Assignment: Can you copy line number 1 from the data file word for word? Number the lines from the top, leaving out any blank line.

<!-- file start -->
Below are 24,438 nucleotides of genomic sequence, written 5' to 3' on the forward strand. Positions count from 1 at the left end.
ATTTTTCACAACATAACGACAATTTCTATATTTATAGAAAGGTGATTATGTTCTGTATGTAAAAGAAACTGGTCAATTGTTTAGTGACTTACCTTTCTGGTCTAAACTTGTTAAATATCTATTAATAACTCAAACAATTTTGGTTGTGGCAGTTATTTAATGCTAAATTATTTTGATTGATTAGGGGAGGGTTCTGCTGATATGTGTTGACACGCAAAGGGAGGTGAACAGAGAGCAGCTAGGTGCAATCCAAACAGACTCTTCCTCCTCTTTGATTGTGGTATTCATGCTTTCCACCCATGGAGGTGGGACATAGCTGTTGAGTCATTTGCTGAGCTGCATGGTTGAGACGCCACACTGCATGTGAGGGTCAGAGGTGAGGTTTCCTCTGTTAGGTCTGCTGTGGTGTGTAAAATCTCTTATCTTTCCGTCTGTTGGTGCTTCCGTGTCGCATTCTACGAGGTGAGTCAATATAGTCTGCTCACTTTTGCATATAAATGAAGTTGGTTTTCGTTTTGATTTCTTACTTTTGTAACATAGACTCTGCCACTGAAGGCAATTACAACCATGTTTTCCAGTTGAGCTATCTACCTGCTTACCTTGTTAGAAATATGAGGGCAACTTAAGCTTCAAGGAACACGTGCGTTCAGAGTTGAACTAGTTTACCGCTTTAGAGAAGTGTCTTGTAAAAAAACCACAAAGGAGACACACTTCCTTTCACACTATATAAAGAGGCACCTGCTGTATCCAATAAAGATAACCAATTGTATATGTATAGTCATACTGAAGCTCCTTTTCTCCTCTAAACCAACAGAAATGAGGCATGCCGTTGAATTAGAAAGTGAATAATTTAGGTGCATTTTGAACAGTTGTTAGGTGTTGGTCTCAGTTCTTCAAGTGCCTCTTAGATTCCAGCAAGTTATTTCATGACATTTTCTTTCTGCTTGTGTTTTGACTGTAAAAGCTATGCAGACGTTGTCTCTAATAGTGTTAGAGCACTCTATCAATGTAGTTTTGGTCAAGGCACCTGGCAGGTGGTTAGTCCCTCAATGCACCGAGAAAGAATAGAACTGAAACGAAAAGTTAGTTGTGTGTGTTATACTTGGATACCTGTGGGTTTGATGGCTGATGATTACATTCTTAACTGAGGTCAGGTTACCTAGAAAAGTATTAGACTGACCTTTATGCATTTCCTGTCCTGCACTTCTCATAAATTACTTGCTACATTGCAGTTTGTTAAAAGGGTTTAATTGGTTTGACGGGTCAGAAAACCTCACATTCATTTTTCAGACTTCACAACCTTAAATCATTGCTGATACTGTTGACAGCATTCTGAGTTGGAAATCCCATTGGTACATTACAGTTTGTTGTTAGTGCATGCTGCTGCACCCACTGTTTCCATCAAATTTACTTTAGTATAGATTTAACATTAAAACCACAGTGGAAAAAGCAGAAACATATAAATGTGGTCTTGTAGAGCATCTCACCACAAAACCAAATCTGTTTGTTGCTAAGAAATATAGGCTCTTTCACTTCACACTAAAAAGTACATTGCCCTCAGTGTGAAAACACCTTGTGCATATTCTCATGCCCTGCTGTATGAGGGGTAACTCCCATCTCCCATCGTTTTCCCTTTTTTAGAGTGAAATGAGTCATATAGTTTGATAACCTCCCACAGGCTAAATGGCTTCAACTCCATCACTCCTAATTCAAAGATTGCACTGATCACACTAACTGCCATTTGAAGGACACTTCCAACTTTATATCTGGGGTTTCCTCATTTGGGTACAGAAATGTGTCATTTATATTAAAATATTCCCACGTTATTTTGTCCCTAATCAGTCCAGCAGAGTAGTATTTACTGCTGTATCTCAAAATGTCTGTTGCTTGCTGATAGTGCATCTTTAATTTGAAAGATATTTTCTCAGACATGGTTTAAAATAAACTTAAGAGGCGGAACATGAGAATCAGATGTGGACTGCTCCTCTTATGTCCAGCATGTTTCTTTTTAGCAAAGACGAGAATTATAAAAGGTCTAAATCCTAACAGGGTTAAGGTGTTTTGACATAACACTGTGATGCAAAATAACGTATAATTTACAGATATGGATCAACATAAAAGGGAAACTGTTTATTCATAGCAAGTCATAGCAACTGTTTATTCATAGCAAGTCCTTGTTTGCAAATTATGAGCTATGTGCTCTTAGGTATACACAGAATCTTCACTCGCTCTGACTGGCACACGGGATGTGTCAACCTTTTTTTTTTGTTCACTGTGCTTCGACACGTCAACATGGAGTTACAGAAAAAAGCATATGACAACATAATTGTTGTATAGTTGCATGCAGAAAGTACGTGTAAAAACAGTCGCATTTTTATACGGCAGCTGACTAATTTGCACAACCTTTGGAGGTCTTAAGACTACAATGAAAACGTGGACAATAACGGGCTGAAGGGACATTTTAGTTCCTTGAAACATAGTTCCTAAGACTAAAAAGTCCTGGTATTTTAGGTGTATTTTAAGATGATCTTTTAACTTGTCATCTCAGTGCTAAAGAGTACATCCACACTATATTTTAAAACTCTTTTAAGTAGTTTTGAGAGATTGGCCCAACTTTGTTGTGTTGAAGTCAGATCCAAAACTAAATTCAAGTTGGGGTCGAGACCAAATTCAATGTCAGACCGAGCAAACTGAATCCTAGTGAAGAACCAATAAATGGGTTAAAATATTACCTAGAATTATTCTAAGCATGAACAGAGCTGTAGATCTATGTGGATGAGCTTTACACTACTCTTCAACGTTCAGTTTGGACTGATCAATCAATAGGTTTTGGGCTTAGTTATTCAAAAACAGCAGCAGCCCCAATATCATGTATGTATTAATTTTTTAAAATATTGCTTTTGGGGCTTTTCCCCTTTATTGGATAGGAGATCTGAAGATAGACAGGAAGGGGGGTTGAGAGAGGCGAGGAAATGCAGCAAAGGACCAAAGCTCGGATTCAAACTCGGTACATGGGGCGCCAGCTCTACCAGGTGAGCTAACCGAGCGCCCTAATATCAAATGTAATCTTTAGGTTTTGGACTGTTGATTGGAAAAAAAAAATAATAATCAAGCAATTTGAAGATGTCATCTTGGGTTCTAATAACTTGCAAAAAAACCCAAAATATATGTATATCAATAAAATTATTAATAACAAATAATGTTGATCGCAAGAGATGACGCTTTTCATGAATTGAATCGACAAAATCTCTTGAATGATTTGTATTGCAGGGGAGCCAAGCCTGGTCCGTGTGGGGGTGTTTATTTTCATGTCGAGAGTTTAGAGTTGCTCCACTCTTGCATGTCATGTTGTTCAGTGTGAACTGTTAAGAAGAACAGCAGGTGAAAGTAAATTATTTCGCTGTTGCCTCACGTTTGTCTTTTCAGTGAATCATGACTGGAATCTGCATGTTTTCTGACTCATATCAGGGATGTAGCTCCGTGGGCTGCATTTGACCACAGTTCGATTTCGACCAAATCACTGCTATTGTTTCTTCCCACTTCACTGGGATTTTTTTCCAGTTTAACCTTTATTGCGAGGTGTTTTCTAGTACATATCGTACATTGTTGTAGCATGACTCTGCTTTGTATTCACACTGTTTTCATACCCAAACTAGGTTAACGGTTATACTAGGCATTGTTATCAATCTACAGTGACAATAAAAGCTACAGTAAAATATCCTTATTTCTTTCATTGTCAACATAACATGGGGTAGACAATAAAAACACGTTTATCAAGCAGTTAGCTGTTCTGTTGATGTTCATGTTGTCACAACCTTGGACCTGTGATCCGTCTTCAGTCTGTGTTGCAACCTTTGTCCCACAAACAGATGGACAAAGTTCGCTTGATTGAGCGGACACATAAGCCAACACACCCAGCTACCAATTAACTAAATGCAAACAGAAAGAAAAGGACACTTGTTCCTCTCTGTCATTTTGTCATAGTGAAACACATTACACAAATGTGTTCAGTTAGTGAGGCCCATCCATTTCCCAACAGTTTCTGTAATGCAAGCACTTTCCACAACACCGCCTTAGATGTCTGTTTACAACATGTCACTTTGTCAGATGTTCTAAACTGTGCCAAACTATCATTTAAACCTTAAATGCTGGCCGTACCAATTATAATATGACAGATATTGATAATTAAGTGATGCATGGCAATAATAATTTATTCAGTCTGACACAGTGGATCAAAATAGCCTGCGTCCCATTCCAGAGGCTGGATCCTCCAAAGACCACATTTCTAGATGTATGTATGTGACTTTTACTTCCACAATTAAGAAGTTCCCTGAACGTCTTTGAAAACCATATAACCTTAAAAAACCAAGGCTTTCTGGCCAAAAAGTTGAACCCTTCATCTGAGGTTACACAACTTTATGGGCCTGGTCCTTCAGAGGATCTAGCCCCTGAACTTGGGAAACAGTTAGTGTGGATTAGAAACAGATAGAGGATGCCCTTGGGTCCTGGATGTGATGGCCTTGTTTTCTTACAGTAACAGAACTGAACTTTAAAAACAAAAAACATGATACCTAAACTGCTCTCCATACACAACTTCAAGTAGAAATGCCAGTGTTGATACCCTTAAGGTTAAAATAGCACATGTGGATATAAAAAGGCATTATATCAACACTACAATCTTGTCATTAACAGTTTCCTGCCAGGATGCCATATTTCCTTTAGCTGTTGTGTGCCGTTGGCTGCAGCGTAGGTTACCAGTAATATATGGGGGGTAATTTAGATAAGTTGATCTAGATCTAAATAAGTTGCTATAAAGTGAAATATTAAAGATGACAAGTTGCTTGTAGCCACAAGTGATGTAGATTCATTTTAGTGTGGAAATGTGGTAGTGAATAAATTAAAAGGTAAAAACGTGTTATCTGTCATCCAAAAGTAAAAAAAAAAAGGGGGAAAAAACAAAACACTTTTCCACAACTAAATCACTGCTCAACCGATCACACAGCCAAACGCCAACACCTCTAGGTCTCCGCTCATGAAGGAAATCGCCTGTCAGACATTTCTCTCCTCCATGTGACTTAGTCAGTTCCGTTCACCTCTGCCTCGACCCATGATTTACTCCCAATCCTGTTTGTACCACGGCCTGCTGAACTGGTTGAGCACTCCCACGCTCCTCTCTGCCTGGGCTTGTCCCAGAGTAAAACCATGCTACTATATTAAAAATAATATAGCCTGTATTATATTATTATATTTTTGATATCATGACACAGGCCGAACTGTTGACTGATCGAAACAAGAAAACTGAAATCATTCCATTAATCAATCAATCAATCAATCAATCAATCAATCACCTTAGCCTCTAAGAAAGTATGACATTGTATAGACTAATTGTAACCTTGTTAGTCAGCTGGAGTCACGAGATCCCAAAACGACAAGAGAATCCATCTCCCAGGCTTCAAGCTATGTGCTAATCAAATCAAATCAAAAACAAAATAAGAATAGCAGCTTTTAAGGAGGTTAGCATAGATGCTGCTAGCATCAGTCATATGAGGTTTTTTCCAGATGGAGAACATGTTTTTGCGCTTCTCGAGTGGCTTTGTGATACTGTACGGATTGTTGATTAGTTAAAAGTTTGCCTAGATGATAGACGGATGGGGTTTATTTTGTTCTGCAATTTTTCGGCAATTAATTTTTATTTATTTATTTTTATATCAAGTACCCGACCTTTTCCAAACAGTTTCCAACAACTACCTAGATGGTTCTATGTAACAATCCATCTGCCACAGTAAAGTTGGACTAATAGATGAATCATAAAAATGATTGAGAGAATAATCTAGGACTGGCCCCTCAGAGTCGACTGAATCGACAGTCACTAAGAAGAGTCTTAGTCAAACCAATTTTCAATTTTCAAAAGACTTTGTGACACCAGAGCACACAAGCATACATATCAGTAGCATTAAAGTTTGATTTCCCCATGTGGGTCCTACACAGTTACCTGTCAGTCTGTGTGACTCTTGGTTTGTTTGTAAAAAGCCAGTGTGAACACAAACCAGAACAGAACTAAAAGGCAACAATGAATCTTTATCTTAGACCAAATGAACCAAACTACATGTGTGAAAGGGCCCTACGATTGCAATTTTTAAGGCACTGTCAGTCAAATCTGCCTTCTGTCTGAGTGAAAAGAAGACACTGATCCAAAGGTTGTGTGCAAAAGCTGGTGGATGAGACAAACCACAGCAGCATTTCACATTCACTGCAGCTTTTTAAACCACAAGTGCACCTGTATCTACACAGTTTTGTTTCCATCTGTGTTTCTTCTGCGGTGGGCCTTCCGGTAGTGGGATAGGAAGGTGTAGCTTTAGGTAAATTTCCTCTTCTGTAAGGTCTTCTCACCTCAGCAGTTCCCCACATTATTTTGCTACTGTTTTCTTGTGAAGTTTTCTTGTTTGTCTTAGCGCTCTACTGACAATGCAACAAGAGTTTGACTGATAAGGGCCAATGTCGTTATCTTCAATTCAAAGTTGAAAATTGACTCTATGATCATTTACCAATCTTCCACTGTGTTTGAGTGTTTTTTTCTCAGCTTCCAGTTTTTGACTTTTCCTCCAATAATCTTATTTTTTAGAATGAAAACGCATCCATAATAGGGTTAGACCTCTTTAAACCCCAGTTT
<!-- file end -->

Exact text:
Below are 24,438 nucleotides of genomic sequence, written 5' to 3' on the forward strand. Positions count from 1 at the left end.